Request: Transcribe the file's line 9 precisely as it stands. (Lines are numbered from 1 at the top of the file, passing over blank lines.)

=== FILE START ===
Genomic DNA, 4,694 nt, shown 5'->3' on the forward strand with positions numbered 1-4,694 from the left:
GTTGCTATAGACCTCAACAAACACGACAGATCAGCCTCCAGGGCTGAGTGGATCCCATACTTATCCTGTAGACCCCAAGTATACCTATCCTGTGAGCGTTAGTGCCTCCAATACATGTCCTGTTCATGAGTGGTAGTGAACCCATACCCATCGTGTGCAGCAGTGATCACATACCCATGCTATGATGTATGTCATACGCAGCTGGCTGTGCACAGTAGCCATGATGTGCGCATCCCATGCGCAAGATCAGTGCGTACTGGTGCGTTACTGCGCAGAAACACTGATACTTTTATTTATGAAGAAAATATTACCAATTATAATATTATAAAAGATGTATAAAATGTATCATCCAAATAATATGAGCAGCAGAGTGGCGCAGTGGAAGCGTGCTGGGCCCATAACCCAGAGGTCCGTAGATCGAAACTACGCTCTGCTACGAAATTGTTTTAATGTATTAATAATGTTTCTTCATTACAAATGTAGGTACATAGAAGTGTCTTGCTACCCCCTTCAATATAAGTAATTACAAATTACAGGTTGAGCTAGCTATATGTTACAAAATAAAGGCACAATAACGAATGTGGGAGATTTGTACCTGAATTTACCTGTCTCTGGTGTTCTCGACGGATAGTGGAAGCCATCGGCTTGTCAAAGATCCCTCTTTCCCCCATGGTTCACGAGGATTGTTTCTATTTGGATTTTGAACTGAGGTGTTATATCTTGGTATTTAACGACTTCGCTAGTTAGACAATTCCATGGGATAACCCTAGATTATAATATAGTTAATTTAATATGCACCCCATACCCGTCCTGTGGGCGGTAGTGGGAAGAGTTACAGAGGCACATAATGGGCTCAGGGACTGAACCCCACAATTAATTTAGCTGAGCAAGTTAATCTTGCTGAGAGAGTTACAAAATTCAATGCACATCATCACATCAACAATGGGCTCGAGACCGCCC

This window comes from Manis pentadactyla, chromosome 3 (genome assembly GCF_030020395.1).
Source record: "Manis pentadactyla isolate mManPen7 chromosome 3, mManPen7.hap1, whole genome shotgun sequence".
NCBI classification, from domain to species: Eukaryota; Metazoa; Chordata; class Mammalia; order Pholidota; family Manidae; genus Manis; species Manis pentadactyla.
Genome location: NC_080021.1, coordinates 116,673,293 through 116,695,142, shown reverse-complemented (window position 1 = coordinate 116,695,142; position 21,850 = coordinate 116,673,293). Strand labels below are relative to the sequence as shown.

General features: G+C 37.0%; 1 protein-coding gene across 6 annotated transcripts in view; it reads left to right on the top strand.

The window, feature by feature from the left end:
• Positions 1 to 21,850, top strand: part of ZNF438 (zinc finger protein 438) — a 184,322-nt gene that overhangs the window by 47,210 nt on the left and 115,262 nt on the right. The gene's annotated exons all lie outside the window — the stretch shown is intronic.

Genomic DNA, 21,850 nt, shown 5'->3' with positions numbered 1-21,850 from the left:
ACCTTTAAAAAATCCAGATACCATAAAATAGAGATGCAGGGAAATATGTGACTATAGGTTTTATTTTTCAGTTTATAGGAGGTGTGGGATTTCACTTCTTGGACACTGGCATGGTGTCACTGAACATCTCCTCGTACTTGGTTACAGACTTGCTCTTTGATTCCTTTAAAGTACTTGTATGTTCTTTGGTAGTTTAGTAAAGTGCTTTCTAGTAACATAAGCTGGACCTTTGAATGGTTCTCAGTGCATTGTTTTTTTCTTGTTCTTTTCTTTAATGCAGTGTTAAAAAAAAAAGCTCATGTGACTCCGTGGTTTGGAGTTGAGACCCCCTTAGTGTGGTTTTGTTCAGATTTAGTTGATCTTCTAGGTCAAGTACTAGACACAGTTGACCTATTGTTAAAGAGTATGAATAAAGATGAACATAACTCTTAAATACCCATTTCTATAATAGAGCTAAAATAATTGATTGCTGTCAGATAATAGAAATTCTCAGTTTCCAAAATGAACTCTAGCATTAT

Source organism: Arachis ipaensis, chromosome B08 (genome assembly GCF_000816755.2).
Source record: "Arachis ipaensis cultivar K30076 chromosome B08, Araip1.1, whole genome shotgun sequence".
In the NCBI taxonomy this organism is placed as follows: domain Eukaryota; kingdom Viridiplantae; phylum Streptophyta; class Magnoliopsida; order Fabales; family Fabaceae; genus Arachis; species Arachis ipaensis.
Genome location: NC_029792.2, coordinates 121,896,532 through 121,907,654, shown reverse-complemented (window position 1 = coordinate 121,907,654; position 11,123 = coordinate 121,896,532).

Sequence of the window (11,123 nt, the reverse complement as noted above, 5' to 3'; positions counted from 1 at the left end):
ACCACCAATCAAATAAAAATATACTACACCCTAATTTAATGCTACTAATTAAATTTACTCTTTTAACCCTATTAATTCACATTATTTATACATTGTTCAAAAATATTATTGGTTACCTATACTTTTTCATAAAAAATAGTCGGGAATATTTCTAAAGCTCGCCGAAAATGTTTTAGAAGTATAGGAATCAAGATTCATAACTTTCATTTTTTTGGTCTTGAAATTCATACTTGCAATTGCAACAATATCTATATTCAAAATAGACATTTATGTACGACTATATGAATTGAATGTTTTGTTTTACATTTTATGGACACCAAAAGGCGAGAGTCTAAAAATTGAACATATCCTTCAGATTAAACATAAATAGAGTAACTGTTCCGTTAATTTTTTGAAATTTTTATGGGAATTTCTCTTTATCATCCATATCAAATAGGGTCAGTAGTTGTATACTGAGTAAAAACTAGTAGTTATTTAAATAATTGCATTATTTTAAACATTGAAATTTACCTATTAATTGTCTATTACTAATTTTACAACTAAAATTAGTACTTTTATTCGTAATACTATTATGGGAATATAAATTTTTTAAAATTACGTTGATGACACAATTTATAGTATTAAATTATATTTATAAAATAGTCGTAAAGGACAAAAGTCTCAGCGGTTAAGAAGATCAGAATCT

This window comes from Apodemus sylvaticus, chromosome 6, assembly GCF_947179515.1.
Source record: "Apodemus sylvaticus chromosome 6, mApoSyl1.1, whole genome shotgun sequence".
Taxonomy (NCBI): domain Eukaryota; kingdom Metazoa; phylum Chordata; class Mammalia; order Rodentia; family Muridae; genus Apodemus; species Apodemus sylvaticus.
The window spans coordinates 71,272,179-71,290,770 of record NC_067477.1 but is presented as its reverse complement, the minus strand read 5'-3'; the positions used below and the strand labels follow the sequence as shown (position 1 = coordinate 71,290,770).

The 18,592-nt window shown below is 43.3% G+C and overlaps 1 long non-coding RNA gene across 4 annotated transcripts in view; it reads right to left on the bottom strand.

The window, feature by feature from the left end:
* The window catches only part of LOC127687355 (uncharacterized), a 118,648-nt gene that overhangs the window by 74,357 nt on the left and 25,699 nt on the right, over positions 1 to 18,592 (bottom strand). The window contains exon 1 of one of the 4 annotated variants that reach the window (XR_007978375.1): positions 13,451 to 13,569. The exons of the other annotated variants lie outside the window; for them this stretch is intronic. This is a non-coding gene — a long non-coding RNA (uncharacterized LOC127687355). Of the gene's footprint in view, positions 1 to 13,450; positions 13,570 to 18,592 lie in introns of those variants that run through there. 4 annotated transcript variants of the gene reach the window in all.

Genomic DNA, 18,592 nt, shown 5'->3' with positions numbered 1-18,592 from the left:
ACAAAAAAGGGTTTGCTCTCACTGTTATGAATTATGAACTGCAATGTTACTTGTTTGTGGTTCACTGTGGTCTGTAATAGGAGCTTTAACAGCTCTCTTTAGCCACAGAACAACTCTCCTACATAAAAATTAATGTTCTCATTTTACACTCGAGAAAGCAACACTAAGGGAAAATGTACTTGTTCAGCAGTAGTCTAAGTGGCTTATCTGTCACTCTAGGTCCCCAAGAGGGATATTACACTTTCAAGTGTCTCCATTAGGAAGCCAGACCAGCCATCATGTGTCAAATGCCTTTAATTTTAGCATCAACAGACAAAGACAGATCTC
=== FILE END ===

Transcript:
• Positions 1 to 21,850, top strand: part of ZNF438 (zinc finger protein 438) — a 184,322-nt gene that overhangs the window by 47,210 nt on the left and 115,262 nt on the right. The gene's annotated exons all lie outside the window — the stretch shown is intronic.